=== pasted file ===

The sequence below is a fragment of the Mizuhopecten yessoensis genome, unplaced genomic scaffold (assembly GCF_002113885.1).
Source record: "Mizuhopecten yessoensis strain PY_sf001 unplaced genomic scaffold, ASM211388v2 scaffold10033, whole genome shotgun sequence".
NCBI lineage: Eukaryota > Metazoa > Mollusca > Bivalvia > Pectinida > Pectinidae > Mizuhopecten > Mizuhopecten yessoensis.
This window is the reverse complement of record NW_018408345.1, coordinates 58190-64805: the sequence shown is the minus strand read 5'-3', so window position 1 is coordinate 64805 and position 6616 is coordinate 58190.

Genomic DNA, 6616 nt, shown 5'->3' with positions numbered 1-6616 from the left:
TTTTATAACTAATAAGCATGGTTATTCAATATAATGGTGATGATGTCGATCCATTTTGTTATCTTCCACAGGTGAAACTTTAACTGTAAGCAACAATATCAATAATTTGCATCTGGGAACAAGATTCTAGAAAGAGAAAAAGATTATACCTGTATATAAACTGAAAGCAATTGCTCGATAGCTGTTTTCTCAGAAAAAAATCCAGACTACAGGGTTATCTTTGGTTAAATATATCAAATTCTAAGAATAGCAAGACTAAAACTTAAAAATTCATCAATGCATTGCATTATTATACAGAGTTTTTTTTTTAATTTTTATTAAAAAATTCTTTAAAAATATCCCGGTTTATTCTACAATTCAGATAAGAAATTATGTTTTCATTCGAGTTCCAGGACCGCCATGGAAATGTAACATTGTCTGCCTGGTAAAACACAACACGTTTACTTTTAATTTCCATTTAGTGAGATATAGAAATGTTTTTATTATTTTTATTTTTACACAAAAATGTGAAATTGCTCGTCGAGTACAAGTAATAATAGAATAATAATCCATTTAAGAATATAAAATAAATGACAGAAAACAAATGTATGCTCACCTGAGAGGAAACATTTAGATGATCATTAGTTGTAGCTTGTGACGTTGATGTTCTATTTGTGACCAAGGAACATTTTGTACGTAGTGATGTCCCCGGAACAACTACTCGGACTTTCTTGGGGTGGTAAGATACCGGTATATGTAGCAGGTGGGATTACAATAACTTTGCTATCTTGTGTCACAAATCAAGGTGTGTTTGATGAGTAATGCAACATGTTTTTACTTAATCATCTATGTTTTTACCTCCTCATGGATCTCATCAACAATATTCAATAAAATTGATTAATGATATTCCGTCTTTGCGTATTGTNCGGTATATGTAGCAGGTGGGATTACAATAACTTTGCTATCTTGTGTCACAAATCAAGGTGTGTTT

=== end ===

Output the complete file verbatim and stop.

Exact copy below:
The sequence below is a fragment of the Mizuhopecten yessoensis genome, unplaced genomic scaffold (assembly GCF_002113885.1).
Source record: "Mizuhopecten yessoensis strain PY_sf001 unplaced genomic scaffold, ASM211388v2 scaffold10033, whole genome shotgun sequence".
NCBI lineage: Eukaryota > Metazoa > Mollusca > Bivalvia > Pectinida > Pectinidae > Mizuhopecten > Mizuhopecten yessoensis.
This window is the reverse complement of record NW_018408345.1, coordinates 58190-64805: the sequence shown is the minus strand read 5'-3', so window position 1 is coordinate 64805 and position 6616 is coordinate 58190.

Genomic DNA, 6616 nt, shown 5'->3' with positions numbered 1-6616 from the left:
TTTTATAACTAATAAGCATGGTTATTCAATATAATGGTGATGATGTCGATCCATTTTGTTATCTTCCACAGGTGAAACTTTAACTGTAAGCAACAATATCAATAATTTGCATCTGGGAACAAGATTCTAGAAAGAGAAAAAGATTATACCTGTATATAAACTGAAAGCAATTGCTCGATAGCTGTTTTCTCAGAAAAAAATCCAGACTACAGGGTTATCTTTGGTTAAATATATCAAATTCTAAGAATAGCAAGACTAAAACTTAAAAATTCATCAATGCATTGCATTATTATACAGAGTTTTTTTTTTAATTTTTATTAAAAAATTCTTTAAAAATATCCCGGTTTATTCTACAATTCAGATAAGAAATTATGTTTTCATTCGAGTTCCAGGACCGCCATGGAAATGTAACATTGTCTGCCTGGTAAAACACAACACGTTTACTTTTAATTTCCATTTAGTGAGATATAGAAATGTTTTTATTATTTTTATTTTTACACAAAAATGTGAAATTGCTCGTCGAGTACAAGTAATAATAGAATAATAATCCATTTAAGAATATAAAATAAATGACAGAAAACAAATGTATGCTCACCTGAGAGGAAACATTTAGATGATCATTAGTTGTAGCTTGTGACGTTGATGTTCTATTTGTGACCAAGGAACATTTTGTACGTAGTGATGTCCCCGGAACAACTACTCGGACTTTCTTGGGGTGGTAAGATACCGGTATATGTAGCAGGTGGGATTACAATAACTTTGCTATCTTGTGTCACAAATCAAGGTGTGTTTGATGAGTAATGCAACATGTTTTTACTTAATCATCTATGTTTTTACCTCCTCATGGATCTCATCAACAATATTCAATAAAATTGATTAATGATATTCCGTCTTTGCGTATTGTNCGGTATATGTAGCAGGTGGGATTACAATAACTTTGCTATCTTGTGTCACAAATCAAGGTGTGTTT